Theres also the stifling formality of English life at this time. There are so many manners and formalities at play that are overwhelmingly suffocating and claustrophobic.

Within the film there is also a delicious generation gap which underlines this and presents a tangible ‘Old vs new’ scenario. The boy in question, Joey forges a friendship with a 14 year old girl who lives in the same building. She dresses like a hip 60s girl, all white lipstick and black eyeliner. When we see within her bedroom Joey gazes up at a Beatles mobile she has hanging from the ceiling and at one point we see her reclining on her bed reading a copy of the girls magazine Jackie which has a pin up of Brian Jones of The Rolling Stones on its back cover.

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Beautifully acted (especially Ms Davis of course, whose character has a pair of the ugliest eyebrows ever captured on film) and elegantly directed, this is one of Hammer’s finest films.

Of course this would only have been made with Ms Davis if Hollywood wasn’t casting the very best stars of yesteryear anymore. Every cloud has a silver lining. What was Hollywood’s loss was very much Hammer’s gain.

Joan Collins vs Santa Claus

Joan Collins vs Santa Claus

Tales From The Crypt was released in 1972- a horror movie made up of five different tales of terror.

One of these vignettes was ‘…And All Through The House’ a Christmas based story regarding a woman who has just bumped off her hubby for his insurance. But she has more to content with…You can watch it here.

This segment is noteworthy for many reasons. The fabulous story with a twist in the tail, the gaudy and quite fantastic 70s decor, the Tales From The Unexpected on crack feel to the proceedings.

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But the best ingredient is the casting of The Very Ms Joan Collins in the lead role. She is perfect in this (shes pretty much perfect in everything). Never has anyone looked so exquisite- even when shes being throttled by a maniac Father Christmas.

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For more 70s Joanie horror fun check out The Within Her aka I Don’t Want To Be Born aka Sharon’s Baby. One of the best movies of the 70s. And one of the most demented. But I’ll save that for a future blog post.

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Four Flies on Grey Velvet (1971) -Day 17 – 31 Days of Halloween

Four Flies on Grey Velvet (1971) -Day 17 – 31 Days of Halloween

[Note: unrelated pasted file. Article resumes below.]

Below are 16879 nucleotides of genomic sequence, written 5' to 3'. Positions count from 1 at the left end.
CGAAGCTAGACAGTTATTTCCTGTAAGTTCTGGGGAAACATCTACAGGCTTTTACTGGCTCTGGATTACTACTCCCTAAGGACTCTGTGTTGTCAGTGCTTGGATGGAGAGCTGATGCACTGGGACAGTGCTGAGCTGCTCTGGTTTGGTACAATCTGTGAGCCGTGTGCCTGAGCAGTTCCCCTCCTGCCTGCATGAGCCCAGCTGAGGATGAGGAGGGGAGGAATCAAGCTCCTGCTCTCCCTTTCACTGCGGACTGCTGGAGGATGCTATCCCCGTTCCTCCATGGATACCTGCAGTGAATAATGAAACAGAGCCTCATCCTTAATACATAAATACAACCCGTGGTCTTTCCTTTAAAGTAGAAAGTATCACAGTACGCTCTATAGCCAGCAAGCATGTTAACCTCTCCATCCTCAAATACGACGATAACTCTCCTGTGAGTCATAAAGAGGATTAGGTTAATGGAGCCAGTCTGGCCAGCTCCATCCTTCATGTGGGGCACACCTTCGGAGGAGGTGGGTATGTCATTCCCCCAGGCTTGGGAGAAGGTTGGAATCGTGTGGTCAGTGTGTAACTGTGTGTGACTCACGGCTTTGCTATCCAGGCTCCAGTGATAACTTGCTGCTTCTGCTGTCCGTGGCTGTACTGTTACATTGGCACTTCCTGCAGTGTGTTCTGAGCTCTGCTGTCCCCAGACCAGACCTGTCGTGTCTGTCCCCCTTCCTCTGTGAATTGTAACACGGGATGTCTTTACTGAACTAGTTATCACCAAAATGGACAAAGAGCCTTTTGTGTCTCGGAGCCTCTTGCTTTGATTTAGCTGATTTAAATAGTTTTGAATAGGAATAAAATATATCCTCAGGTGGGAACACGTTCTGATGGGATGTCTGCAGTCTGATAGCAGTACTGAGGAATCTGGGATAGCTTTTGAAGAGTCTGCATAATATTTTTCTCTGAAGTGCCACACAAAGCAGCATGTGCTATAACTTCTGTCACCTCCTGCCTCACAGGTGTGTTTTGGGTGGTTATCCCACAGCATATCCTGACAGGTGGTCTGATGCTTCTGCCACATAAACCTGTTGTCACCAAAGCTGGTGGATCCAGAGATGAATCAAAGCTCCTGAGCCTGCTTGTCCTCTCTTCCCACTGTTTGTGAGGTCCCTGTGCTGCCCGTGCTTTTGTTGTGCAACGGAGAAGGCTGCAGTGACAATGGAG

One of the few Dario Argento films I haven’t seen. Until now that is.

And what a treat! A rock drummer notices that hes being watched by a mysterious stranger. He confronts this person in an abandoned opera house and after disarming him of a knife accidentally stabs him. This is all witnessed a photographed by an onlooker who wears a very unsettling dolls mask.


Cue many twists, turns and red herrings.

Even by giallos standards this is an amazing film- gorgeous locations, imaginative cinematography, brilliant quirky characters and last but not least, Bud Spencer is in this film. Bud Fucking Spencer! Whats not to like?


Another thing I love about this is that one of the characters is gay, camp and proud of it. Not once is he depicted as subhuman, deviant or somehow inferior. That means a lot- especially to a gay film critic. If Argento could imbue gay characters with some kind of dignity in 1971, why couldn’t Martin Scorsese recently in Wolf of Wall Street? Dario- loving your work.

I watched this on Shameless Entertainment’s Bluray release. Highly recommended- it does the film a real justice.

4.5 out of 5

Let The Right One In – Day 14 – 31 Days of Halloween

Let The Right One In – Day 14 – 31 Days of Halloween

An intelligent, original horror film is as rare as hen’s teeth nowadays. Hollywood seems content on remaking, rehashing and plundering the past glories of the genre with predictably mediocre and overexplained results.
Let The Right One In is one of those rare gems however. Set in snow laden 80s Sweden this is the story of a bullied child who befriends a young vampire. And then the sparks (and blood) fly.

Brilliant written, acted and directed- this film is never less than stunning. Its not often that a film lives up to its hype (The Babadook is an example. Horror fans were so hungry for a great horror film that they called it a classic. Its very good but not a classic) but this does. Its power lies in properly developed characters, silences and the audiences intelligence not being underestimated.

Gorgeous.
4 and a half out of 5

Chopping Mall – Day 11 – 31 Days of Halloween

Chopping Mall – Day 11 – 31 Days of Halloween

Corman romp about security robots in a shopping mall that malfunction and take it out on a group of teens who are there after closing time.

With this being Corman there are some great cameos from stable regulars like Mary Waronov, Paul Bartel and Dick Miller.


A great sense of humour and some gory moments. File under ‘cheesy’.

The Watcher in the Woods – Day 10 – 31 Days of Halloween

The Watcher in the Woods – Day 10 – 31 Days of Halloween

I remember watching this as a kid on VHS in the 80s and loving it.

Now as a gay horror fan whos all grown up watching the film feels different.
Firstly, its because the great gay icon Bette Davis is in it. Safe in this knowledge I know that this isn’t just any run of the mill performance in a horror film. Ms Davis makes every scene her own, reviting each line her own way and with her own meter. Its as if shes too big for the film. Every scene shes in is special.

The divine Ms Davis

Secondly, I now watch this knowing its a very rare gem- a Disney horror film. And whats really shockkng is that this is very scary indeed! And judging by the film’s alternate endings and the idea for the original opening scene (as yet, unavailable to watch) the film was intended to be even darker. I think Disney must have not wanted to completely sully their family friendly name with an out and out scarefest.

The monster from the alternate endings that was cut from the film

Atmospheric, haunting and intelligent. This is a must see. Just don’t underestimate its power. 4 out of 5